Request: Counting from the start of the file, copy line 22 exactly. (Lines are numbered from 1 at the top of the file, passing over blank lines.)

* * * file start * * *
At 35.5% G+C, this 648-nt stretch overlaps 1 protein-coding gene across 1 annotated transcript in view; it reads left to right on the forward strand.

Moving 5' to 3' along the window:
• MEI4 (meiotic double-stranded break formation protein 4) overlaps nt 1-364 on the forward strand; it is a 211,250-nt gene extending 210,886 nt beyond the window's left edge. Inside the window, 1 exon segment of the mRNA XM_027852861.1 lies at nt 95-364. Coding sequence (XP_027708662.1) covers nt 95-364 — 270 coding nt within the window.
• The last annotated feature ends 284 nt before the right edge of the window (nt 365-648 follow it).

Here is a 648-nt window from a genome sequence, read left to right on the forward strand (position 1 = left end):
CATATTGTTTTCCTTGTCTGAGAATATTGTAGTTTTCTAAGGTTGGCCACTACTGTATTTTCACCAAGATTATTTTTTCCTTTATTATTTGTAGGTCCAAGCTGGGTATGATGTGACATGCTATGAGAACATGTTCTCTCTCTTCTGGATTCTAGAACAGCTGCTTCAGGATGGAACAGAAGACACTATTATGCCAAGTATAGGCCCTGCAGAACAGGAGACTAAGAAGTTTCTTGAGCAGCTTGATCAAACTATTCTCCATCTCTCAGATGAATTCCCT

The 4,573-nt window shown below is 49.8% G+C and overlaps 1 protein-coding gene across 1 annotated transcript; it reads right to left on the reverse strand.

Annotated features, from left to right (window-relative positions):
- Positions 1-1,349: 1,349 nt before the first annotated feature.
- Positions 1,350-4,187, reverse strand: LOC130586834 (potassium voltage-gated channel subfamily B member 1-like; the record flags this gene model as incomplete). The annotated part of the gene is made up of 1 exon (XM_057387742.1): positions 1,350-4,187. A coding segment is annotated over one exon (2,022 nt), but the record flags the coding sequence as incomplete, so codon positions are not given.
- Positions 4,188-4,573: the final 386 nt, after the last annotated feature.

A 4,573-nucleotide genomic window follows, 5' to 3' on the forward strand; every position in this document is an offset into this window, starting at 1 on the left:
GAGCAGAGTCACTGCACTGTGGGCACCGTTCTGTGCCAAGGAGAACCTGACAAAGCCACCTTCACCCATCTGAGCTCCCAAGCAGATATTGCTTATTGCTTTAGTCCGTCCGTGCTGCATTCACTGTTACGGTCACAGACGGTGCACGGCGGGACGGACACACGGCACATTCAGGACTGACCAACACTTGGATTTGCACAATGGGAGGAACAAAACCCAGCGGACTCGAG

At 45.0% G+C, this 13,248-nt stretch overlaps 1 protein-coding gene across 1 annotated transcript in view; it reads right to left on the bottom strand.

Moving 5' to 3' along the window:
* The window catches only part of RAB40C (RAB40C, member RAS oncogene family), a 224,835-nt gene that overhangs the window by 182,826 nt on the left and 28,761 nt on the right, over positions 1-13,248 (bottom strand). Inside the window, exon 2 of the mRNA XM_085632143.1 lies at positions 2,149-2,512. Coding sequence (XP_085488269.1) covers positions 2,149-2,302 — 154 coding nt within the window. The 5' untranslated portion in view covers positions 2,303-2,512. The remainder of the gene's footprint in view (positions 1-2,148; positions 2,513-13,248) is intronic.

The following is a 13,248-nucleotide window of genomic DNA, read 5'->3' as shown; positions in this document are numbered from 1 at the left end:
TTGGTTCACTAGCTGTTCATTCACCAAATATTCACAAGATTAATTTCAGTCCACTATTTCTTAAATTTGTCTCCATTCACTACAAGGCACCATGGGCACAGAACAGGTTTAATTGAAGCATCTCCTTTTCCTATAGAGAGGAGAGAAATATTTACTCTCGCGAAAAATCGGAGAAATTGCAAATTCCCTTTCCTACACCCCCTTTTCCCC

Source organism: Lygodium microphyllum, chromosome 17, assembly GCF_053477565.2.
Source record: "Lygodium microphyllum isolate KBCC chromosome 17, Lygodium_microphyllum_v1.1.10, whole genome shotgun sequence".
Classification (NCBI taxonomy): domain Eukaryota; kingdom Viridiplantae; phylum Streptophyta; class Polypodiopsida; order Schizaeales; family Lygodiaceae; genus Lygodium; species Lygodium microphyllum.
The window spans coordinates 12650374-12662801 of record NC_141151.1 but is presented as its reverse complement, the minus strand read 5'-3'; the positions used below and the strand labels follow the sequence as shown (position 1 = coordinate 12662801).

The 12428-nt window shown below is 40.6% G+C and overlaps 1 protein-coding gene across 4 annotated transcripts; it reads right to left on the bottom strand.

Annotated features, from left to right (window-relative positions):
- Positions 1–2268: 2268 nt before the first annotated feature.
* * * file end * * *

The window spans coordinates 12650374-12662801 of record NC_141151.1 but is presented as its reverse complement, the minus strand read 5'-3'; the positions used below and the strand labels follow the sequence as shown (position 1 = coordinate 12662801).